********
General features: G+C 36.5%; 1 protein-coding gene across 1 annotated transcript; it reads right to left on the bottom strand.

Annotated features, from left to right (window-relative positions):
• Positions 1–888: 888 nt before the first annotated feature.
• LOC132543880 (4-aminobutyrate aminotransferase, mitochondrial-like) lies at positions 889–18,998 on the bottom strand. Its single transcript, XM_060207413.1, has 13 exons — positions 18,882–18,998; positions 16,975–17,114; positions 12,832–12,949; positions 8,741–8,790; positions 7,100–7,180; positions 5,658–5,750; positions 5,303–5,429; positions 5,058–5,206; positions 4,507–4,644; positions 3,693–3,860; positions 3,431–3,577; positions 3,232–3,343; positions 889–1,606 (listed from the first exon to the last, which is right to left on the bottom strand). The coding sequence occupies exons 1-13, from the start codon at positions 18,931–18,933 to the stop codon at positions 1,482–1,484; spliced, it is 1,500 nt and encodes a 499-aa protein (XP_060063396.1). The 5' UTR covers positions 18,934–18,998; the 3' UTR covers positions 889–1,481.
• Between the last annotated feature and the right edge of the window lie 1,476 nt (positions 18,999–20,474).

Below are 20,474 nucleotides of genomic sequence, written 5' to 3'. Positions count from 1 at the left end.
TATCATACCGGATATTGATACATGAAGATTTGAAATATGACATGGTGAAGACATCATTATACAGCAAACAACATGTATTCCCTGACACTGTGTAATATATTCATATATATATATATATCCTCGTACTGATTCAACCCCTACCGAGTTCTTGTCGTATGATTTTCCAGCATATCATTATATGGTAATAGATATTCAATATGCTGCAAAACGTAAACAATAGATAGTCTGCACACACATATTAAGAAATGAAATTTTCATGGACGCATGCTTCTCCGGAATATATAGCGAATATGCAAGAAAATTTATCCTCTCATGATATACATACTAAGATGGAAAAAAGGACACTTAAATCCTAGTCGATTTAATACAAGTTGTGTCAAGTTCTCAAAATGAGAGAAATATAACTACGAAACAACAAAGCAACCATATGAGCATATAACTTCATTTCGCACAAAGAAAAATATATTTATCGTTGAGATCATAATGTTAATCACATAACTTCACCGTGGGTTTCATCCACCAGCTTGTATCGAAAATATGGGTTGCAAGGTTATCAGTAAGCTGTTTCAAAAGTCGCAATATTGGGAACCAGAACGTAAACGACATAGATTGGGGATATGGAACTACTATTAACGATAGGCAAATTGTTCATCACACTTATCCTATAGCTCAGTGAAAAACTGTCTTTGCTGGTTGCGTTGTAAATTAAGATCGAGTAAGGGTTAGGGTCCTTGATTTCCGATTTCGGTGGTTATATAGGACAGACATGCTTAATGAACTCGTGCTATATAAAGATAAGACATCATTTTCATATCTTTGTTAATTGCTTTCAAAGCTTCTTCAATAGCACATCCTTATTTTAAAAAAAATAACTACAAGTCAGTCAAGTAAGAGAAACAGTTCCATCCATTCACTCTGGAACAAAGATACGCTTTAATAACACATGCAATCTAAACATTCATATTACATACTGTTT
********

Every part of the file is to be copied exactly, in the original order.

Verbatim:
General features: G+C 36.5%; 1 protein-coding gene across 1 annotated transcript; it reads right to left on the bottom strand.

Annotated features, from left to right (window-relative positions):
• Positions 1–888: 888 nt before the first annotated feature.
• LOC132543880 (4-aminobutyrate aminotransferase, mitochondrial-like) lies at positions 889–18,998 on the bottom strand. Its single transcript, XM_060207413.1, has 13 exons — positions 18,882–18,998; positions 16,975–17,114; positions 12,832–12,949; positions 8,741–8,790; positions 7,100–7,180; positions 5,658–5,750; positions 5,303–5,429; positions 5,058–5,206; positions 4,507–4,644; positions 3,693–3,860; positions 3,431–3,577; positions 3,232–3,343; positions 889–1,606 (listed from the first exon to the last, which is right to left on the bottom strand). The coding sequence occupies exons 1-13, from the start codon at positions 18,931–18,933 to the stop codon at positions 1,482–1,484; spliced, it is 1,500 nt and encodes a 499-aa protein (XP_060063396.1). The 5' UTR covers positions 18,934–18,998; the 3' UTR covers positions 889–1,481.
• Between the last annotated feature and the right edge of the window lie 1,476 nt (positions 18,999–20,474).

Below are 20,474 nucleotides of genomic sequence, written 5' to 3'. Positions count from 1 at the left end.
TATCATACCGGATATTGATACATGAAGATTTGAAATATGACATGGTGAAGACATCATTATACAGCAAACAACATGTATTCCCTGACACTGTGTAATATATTCATATATATATATATATCCTCGTACTGATTCAACCCCTACCGAGTTCTTGTCGTATGATTTTCCAGCATATCATTATATGGTAATAGATATTCAATATGCTGCAAAACGTAAACAATAGATAGTCTGCACACACATATTAAGAAATGAAATTTTCATGGACGCATGCTTCTCCGGAATATATAGCGAATATGCAAGAAAATTTATCCTCTCATGATATACATACTAAGATGGAAAAAAGGACACTTAAATCCTAGTCGATTTAATACAAGTTGTGTCAAGTTCTCAAAATGAGAGAAATATAACTACGAAACAACAAAGCAACCATATGAGCATATAACTTCATTTCGCACAAAGAAAAATATATTTATCGTTGAGATCATAATGTTAATCACATAACTTCACCGTGGGTTTCATCCACCAGCTTGTATCGAAAATATGGGTTGCAAGGTTATCAGTAAGCTGTTTCAAAAGTCGCAATATTGGGAACCAGAACGTAAACGACATAGATTGGGGATATGGAACTACTATTAACGATAGGCAAATTGTTCATCACACTTATCCTATAGCTCAGTGAAAAACTGTCTTTGCTGGTTGCGTTGTAAATTAAGATCGAGTAAGGGTTAGGGTCCTTGATTTCCGATTTCGGTGGTTATATAGGACAGACATGCTTAATGAACTCGTGCTATATAAAGATAAGACATCATTTTCATATCTTTGTTAATTGCTTTCAAAGCTTCTTCAATAGCACATCCTTATTTTAAAAAAAATAACTACAAGTCAGTCAAGTAAGAGAAACAGTTCCATCCATTCACTCTGGAACAAAGATACGCTTTAATAACACATGCAATCTAAACATTCATATTACATACTGTTT